Why is Asbestos Significant?
  • It is a known carcinogen
  • It was widely used in the US in various products, such as building materials
  • Ongoing asbestos abatement in buildings
  • Current litigation issue
  • The California State rock (serpentine)
Fate and Transport
    Movement of asbestos fibers only occurs during runoff or erosion. Asbestos fibers will not volatilize or degrade although they may be re-suspended to the air by vehicular traffic over unpaved soil surfaces containing asbestos or through mining and milling operations.
    Asbestos will degrade in water.
    Asbestos released to the air will eventually settle out by gravitational settling and dry deposition. In US cities, average concentration of 2-4 ng/cu m.
Historical Significance
  • Due to some of its physical and chemical properties, asbestos has been mined, milled, and used in thousands of products in the US and abroad
  • Egyptian burial cloths & Charlemaigne’s table cloth
  • US Regulations starting in 1970’s
Where Can Asbestos be Found?
  • Cement Pipes
  • Laboratory Hoods/Table Tops
  • Elevator Brake Shoes
  • Cement Wallboard
  • Laboratory Gloves
  • HVAC Duct Insulation
  • Cement Siding
  • Fire Blankets
  • Boiler Insulation
  • Asphalt
  • Floor Tile
  • Pipe Insulation (corrugated air-cell, block, etc.)
  • Fire Curtains
  • Vinyl Floor Tile
  • Elevator Equipment Panels
  • Flexible Fabric
  • Vinyl Sheet Flooring
  • Caulking/Putties
  • Cooling Towers
  • Flooring Backing Adhesives
  • Pipe Insulation
  • Construction Mastics (floortile, carpet, ceiling tile, etc.)
  • Wallboard Heating and Electrical Ducts
  • Acoustical Plaster Joint Compounds
  • Vinyl Wall Coverings
  • Decorative Plaster Spackling Compounds
  • High Temperature Gaskets
  • Textured Paints/Coatings
  • Roofing Shingles Roofing Felt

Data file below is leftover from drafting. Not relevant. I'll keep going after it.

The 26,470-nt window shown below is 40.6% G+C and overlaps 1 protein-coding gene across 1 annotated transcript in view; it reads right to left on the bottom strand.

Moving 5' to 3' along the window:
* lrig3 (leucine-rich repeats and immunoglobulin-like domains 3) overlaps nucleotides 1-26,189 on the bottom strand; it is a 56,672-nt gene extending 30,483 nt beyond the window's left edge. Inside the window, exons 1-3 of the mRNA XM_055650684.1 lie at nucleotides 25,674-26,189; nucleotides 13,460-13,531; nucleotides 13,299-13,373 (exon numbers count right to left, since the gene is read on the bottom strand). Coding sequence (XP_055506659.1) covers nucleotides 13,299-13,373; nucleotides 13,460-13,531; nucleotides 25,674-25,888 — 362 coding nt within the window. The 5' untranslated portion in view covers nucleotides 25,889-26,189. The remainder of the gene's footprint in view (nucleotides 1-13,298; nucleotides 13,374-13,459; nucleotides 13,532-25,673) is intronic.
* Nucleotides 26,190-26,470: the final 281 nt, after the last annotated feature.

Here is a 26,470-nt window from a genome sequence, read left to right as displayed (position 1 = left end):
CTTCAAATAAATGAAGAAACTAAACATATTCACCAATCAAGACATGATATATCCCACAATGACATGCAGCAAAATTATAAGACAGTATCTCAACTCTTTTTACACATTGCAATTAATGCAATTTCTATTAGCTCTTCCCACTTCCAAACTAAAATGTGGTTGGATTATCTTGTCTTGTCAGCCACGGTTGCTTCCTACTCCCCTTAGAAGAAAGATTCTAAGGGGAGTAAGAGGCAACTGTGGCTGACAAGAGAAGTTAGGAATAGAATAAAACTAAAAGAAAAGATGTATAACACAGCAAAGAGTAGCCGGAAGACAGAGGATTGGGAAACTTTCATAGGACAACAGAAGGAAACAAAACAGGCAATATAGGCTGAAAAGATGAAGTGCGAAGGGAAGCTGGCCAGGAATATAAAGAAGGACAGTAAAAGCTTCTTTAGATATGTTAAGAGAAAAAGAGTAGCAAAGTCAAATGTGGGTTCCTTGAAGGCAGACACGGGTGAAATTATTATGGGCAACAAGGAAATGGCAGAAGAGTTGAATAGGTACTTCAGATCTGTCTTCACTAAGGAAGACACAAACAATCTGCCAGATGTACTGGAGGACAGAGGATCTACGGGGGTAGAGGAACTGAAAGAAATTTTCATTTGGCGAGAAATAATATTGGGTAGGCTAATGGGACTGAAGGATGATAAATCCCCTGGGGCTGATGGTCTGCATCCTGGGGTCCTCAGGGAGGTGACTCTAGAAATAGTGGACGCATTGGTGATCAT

• Ceiling Tiles
  • Thermal Paper Products
  • Spray-Applied Insulation
  • Fire Doors
  • Electrical Cloth
  • Blown-in Insulation
  • Electrical Panel Partitions
  • Fireproofing Materials
  • Taping Compounds
  • Electric Wiring Insulation
  • Chalkboards
Adverse Health Effects
  • Asbestosis (fibrous scarring of the lung)
  • Lung cancer
  • Mesothelioma (Very rare, and primarily associated with asbestos exposure)
  • Gastrointestinal cancer
  • A Significant elevation in the incidence of cancers of the larynx, pharynx and buccal cavity, and kidney
Physical and Chemical Characteristics
  • Forms long thin fibers
  • Tensile strength (matrix re-enforcement)
  • Thermal & electrical insulation
  • Sound insulation
  • Non-flammable
  • Adsorption capacity
  • Wear & friction properties


Asbestos Chemical Structure
  • Asbestos is a mineral composed primarily of silica, magnesium and water.
  • Asbestos is classified as serpentines and amphiboles.
Types of Asbestos
  • Serpentine (Chrysotile)

    AsbestosIt has a layered structure made up of SiO4 tetrahedral and Mg(OH)2 layers. The mismatch between those two types of layers is responsible for a curvature in the structure cylindrical/tubular form of the chrysotile fibres. The connections between the layers are weak, giving the chrysotile asbestos.

    • Comprises majority of asbestos used commercially
    • Can be woven into fabrics


    The amphibole structure is formed by double Si and O chains. The chains are connected by other elements like Na, Mg, Ca en Fe. Amphibole fibres have a diamond-shaped cross-section. They are less flexible than serpentine fibres, and they tend to split into small, very sharp splinters.

    • Primarily used for thermal systems insulation (pipe lagging, etc.).


Toxicology of Asbestos
  • Respiratory route is the most important